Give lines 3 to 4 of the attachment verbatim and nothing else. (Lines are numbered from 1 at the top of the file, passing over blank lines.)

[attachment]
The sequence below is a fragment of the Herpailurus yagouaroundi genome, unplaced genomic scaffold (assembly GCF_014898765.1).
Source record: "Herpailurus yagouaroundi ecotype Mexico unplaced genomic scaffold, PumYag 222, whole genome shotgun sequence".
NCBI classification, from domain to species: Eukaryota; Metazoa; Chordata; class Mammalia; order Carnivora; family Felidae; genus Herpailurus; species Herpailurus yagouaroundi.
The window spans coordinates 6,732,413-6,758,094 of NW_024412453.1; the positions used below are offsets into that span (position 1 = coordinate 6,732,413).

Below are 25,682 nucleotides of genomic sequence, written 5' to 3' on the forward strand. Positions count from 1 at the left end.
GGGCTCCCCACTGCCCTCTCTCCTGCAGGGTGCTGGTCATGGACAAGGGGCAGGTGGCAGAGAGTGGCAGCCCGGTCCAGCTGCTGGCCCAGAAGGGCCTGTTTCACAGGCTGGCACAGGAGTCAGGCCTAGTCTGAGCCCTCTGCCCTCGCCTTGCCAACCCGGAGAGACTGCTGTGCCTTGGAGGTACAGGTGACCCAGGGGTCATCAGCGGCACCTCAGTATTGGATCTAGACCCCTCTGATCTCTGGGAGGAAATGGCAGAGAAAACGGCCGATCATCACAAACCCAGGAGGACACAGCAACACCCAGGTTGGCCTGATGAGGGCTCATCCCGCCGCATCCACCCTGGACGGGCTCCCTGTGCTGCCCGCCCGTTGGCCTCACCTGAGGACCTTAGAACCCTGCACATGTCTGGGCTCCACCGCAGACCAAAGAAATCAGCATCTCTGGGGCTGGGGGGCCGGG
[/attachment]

NCBI classification, from domain to species: Eukaryota; Metazoa; Chordata; class Mammalia; order Carnivora; family Felidae; genus Herpailurus; species Herpailurus yagouaroundi.
The window spans coordinates 6,732,413-6,758,094 of NW_024412453.1; the positions used below are offsets into that span (position 1 = coordinate 6,732,413).